by Christian Trnka, Product Manager, Software Daten Service
The new EU Shareholder Rights Directive, internationally also referred to as Shareholder Rights Directive II (SHRD), will come into effect on 3 September 2020. The attempt of an alliance of European financial associations to postpone the implementation again by one year has failed. What effects can be expected on European securities settlement in the future?
On 17 May 2017, the Directive (EU) 2017/828 of the European Parliament and of the Council amending Directive 2007/36/EC as regards the encouragement of long-term shareholder engagement of exchange-listed companies in the European Union was issued (“Shareholder Rights Directive II”).
The minimum requirements for its implementation were laid down in the Commission Implementing Regulation (EU) 2018/1212. In Austria, the provisions regarding European law were mainly incorporated in the Stock Exchange Act 2018 and in the Austrian Stock Corporation Act, in Germany they were incorporated in the German Stock Corporation Law as part of the implementation act ARUG II. Therefore, different abbreviations can often be found in the industry’s language use, such as SHRD, SRD II, ARRL or ARUG II, but basically they all refer to the same thing or its national implementation.
The declared objective of the Shareholder Rights Directive II is to create an attractive environment for shareholders of exchange-listed companies in the European Union and to further improve the corporate governance of these companies. As opposed to the previous directive, the Shareholder Rights Directive II also contains provisions for certain financial market actors such as intermediaries and institutional investors, who assume an important role in the identification of shareholders as well as in securing and dispatching information.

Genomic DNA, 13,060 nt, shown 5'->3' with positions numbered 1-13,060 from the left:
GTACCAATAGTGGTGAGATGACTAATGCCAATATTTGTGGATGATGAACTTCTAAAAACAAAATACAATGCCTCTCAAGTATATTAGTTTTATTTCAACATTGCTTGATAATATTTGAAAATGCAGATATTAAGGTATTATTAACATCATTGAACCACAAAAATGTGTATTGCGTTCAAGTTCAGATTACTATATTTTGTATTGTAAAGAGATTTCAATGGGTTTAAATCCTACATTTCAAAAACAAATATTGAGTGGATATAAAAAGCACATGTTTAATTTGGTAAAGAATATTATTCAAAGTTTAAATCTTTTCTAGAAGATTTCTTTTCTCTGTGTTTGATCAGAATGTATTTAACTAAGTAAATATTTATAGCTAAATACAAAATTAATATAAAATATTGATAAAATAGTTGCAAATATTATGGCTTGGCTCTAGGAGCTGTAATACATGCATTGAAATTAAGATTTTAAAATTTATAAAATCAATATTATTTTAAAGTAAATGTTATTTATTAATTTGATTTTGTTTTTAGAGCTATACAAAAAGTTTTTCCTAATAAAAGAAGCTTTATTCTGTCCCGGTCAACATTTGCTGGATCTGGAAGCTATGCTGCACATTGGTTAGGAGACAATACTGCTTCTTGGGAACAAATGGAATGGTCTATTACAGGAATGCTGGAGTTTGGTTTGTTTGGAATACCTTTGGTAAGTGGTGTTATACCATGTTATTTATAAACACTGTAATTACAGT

The national law at the issuer’s place of business defines which specific obligations the intermediaries must fulfil in order to facilitate exercising the shareholder rights. The identification of shareholders and the transmission of information between the shareholders and the company shall be facilitated, the monitoring of the remuneration of individual directors shall be improved, business transactions with affiliated companies or persons shall be regulated more effectively and thus, transparency shall be enhanced.
In the context of securities processing and thus our product SDS GEOS, this particularly concerns the area of shareholder identification and the transfer of information about company events between exchange-listed companies and their shareholders.
For more information about the effects on European securities processing, see the full SDS Report here.
This article was originally published by Software Daten Service.
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